War! Huh! What is it good for? Well, apparently, it’s good for a temporary fix in Civilization VI on the Switch.

Basically, Civ 6 on Switch is broken. Really broken. As in, you can’t win a game broken. Every time you reach a victory condition, any victory condition, the game will just crash. 100% of the time. Users have been taking to Reddit to share stories of it happening to them, and publisher 2K has been doing its best to respond to the many support tickets it’s getting about the issue.

Thing is, 2K don’t know why this is happening. They are looking into it but can’t provide a definitive answer yet. A patch will be on its way once they’ve figured it out, but it’s going to take some work. However, they have offered a workaround in the meantime, and it’s just as baffling as the glitch itself.

The answer is war. Before you hit “Next Turn” to head into your inevitable victory, declare war on someone. Specifically, reload your last save and get aggressive with whoever caused the crash before the game looped back to your turn. Essentially the glitch is an AI opponent flipping the table and storming out, and for some reason, antagonising them stops this. Game development is weird.

GWENT IS DEAD ON CONSOLES

CD Projekt Red will be shutting down support for Gwent on consoles. The card game, spun off from a minigame in The Witcher 3, will continue to receive support on PC and mobile, but PS4 and Xbox owners will be losing out.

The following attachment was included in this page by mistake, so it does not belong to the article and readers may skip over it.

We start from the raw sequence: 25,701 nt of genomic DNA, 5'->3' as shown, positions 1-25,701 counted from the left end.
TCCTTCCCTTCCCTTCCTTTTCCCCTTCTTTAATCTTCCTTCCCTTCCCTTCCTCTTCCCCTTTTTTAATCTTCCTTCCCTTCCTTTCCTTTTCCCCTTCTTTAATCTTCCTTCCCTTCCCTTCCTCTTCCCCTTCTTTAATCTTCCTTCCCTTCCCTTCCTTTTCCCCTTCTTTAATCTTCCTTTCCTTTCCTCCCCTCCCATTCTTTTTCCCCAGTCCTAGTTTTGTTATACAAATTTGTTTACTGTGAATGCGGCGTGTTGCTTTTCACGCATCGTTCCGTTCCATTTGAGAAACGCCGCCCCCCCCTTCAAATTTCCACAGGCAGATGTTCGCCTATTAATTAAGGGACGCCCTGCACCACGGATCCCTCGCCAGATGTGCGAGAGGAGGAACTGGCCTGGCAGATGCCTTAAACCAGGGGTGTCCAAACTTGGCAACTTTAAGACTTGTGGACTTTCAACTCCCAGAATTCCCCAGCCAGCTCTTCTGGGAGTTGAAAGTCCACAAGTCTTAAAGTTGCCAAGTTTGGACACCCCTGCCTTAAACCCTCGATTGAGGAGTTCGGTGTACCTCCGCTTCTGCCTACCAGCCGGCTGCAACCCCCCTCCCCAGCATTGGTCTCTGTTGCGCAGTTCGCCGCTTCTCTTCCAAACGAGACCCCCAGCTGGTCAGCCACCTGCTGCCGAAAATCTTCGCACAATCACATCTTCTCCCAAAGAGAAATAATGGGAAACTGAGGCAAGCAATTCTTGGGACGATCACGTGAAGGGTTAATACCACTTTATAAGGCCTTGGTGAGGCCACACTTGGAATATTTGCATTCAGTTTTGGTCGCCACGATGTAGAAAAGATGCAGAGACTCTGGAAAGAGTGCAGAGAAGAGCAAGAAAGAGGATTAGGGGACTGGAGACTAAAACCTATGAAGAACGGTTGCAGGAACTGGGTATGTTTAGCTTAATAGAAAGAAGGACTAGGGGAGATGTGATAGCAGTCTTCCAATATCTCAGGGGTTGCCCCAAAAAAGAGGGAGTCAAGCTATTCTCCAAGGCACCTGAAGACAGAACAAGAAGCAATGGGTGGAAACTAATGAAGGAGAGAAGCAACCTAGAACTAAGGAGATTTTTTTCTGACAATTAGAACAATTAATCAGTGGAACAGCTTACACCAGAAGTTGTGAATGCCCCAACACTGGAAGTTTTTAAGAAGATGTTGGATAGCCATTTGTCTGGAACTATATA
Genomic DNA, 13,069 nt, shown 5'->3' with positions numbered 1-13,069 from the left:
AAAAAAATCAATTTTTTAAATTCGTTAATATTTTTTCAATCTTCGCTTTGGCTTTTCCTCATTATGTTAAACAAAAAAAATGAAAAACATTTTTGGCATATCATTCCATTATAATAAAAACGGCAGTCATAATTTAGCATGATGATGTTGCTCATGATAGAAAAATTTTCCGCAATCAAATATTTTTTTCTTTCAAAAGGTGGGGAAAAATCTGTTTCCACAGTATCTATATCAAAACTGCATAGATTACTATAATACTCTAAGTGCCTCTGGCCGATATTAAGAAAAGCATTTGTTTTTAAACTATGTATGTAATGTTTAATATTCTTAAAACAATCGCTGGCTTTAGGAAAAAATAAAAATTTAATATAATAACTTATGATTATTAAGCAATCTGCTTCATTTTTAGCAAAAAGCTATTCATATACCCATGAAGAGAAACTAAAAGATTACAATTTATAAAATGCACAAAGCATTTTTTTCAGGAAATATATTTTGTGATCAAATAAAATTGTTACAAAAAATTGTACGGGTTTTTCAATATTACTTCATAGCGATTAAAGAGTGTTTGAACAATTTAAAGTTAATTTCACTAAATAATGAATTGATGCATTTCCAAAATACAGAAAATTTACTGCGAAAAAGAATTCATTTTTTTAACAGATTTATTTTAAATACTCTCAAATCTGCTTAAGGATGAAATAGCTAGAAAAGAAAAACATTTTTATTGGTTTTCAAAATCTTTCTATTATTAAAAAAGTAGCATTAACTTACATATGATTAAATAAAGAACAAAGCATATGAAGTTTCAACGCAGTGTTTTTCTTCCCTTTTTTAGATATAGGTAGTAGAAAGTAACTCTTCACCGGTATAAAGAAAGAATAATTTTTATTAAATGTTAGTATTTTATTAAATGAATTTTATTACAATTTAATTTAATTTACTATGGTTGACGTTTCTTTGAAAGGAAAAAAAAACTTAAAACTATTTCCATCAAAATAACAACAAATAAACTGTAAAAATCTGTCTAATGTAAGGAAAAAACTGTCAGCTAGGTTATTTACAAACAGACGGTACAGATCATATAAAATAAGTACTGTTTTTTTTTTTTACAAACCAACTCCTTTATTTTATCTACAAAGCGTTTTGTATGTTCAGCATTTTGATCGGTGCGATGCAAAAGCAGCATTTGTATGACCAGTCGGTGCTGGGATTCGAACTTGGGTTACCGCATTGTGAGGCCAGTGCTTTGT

The reasoning is simple – most of the players are on PC and mobile rather than consoles, and this is a way to streamline resources and not get stretched thin. And it makes sense. Most other card battler games on the market are solely on PC and mobile, since the genre seems to suit those platforms better. The lack of console interest for Gwent seems to prove that.

Not that there aren’t console players, and they aren’t particularly happy with the choice to cut support. CDPR are offering to transfer progress through GOG to the PC or mobile versions, but if you’re not interested in playing those versions, you’re out of luck. Hopefully a refund policy will be implemented as a gesture of goodwill for those unwilling to transfer, but for now a straight transfer to the supported versions makes the most sense.

IN THE VALLEY OF GODS IS MIA

Speaking of projects halting, Firewatch developers Campo Santo have revealed that their upcoming title In the Valley of Gods has been halted.

In the Valley of Gods was set to follow in the footsteps of Firewatch, as another narrative driven first-person adventure. It was set to be an archaeological adventure set in Egypt, discovering the mysteries of the pyramids.